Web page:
Yes that is correct. He left s-note saying he wanted to be returned to the Earth. Ex and other son assumed cremation. I couldn't fight them, so I gave in. Yes he had no estate, was single, and no children.
Adament about anything I say or ask. Will not split ashes. I am depressed on edge. I have been waiting so long to put in to rest. 2012 every day for a week. No call back. First younger son was involved. He was supposed to receive ashes by my faxed letter stating so, instead father signed for them. Was threatened if I came near his home. Will not accept phone calls. It's total silence. Can you understand how terrible pain I am in? My own son's ashes and I can't bury them? Can I have husband and son arrested?
No as far as I know there is no restraining order and if there was I wouldn't be told about it, until the next time I try to see ashes. Ex husband is very spiteful and hateful. He lost relationship with my deceased son in 2006. They were apart. If he's feeling guilty and keeping son because of guilt, I truly don't care. He doesn't own Mike nor do I, but for family sake, for all concerned, Mike should be buried.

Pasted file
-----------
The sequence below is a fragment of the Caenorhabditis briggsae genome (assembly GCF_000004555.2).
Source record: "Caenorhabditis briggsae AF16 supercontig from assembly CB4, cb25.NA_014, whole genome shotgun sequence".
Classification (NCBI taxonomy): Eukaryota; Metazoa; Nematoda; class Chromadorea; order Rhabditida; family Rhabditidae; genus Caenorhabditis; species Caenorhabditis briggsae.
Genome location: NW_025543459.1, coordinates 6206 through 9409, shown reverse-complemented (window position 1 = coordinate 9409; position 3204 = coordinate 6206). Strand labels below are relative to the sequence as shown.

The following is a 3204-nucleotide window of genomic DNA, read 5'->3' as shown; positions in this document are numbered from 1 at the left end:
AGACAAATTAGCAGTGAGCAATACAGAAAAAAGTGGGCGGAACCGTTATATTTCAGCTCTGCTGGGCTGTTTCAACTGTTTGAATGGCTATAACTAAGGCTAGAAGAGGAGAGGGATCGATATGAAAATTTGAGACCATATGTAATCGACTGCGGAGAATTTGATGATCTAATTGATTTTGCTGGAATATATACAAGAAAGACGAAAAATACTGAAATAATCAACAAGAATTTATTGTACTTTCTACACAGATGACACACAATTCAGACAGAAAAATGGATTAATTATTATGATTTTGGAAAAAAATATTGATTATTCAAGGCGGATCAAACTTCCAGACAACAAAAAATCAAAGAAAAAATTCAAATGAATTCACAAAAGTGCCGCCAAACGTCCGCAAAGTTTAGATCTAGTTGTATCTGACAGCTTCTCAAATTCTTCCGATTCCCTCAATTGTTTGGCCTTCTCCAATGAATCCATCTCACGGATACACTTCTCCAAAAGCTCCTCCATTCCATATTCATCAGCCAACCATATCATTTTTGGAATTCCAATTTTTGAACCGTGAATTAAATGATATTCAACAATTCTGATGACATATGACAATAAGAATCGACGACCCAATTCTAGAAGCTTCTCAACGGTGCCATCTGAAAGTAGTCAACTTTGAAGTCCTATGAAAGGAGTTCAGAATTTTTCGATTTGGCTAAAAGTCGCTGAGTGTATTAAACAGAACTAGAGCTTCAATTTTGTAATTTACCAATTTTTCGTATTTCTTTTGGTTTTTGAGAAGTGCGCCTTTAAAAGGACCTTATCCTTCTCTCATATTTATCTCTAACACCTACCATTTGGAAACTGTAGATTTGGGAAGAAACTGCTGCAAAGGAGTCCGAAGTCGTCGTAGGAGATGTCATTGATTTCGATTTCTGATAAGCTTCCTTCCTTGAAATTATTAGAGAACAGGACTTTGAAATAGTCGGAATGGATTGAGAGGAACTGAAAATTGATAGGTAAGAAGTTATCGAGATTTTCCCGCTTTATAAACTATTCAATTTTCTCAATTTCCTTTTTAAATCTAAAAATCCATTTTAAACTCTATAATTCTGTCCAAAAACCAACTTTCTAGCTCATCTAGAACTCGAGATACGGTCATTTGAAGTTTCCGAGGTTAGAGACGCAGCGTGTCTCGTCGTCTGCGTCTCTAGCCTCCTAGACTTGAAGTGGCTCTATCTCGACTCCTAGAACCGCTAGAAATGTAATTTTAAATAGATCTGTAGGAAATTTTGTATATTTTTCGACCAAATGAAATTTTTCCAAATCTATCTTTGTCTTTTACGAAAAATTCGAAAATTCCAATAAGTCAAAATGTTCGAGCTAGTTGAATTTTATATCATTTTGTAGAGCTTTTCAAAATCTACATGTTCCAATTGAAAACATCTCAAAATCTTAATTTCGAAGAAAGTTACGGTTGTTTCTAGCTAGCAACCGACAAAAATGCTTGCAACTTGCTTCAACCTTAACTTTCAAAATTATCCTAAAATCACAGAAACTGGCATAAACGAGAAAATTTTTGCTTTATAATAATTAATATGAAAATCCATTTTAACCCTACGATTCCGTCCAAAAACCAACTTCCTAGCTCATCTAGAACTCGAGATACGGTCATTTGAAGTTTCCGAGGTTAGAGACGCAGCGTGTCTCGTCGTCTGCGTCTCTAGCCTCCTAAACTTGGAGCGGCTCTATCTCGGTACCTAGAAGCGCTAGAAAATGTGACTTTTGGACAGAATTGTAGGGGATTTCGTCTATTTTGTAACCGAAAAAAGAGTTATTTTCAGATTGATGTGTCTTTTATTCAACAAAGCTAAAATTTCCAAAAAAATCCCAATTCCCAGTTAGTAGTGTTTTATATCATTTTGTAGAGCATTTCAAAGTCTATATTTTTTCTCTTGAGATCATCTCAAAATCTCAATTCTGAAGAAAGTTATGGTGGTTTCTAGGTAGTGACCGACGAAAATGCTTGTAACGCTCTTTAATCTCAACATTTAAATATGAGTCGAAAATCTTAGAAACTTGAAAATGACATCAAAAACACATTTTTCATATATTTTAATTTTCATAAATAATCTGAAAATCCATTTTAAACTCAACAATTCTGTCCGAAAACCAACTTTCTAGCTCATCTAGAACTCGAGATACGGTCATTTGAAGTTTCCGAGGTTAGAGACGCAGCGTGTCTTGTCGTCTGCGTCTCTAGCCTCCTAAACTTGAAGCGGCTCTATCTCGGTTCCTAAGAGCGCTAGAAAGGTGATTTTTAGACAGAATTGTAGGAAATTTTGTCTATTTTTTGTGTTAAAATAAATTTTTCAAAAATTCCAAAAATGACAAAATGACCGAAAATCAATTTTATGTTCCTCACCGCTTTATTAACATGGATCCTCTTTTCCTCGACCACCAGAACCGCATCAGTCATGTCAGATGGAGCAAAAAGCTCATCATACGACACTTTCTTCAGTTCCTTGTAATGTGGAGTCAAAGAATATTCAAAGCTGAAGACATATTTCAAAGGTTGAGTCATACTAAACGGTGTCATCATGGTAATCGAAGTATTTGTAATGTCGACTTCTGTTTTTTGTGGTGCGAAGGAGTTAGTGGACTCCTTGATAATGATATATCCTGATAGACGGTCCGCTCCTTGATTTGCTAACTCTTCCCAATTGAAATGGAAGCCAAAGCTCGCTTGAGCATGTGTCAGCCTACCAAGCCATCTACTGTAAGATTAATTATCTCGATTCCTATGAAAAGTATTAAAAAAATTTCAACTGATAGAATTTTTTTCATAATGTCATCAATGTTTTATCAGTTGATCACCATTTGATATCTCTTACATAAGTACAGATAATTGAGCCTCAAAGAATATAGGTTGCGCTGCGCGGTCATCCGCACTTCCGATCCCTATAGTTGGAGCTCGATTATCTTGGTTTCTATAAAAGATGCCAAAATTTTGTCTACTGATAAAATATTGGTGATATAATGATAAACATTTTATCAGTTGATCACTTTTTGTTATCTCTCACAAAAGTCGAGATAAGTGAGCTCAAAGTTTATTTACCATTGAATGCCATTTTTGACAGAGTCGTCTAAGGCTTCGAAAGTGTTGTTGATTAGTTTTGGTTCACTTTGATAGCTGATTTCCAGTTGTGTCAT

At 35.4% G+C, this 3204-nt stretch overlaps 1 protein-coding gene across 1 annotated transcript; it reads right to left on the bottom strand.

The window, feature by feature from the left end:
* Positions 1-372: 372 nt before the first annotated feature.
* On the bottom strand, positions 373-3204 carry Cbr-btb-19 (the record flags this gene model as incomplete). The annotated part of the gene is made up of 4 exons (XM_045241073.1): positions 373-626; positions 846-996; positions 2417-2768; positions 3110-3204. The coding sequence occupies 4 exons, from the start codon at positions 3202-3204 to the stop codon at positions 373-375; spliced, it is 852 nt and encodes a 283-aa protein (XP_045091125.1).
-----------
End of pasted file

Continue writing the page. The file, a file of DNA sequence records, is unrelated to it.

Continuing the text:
Thank you for your follow-up.This is a tough situation all around. In cases where a descendant (or parent) dies without a will or any express final instructions, the remaining beneficiaries all have an equal right to the remains. SInce the rights are equal, neither can force the other to do as they see fit because nobody's right or claim is stronger than the rest. It is a situation where the first one to obtain possession tends to place himself in a stronger position over all the other parties with a claim.What you can do is potentially go to court and ask the courts to evaluate who has a stronger claim or to create some sort of a decision that can work for both parties. In a case where ashes are involved, the courts tend to seek a compromise solution and potentially split the ashes between all of the beneficiaries so all parties have a portion of the remains. It is highly unlikely a judge would simply order the ashes to be given to you unless there is some sort of evidence found, such as emails or notes, where it can be shown that the deceased preferred you to keep the remains under these circumstances. However it is your best option since a judge, via court order, can demand that the ashes be shown or shared between you, and failure to comply would be considered contempt of court order against the non-complying party.I hope that you can find peace and consider this as an option. Please let me know if I can assist you further in any other way.
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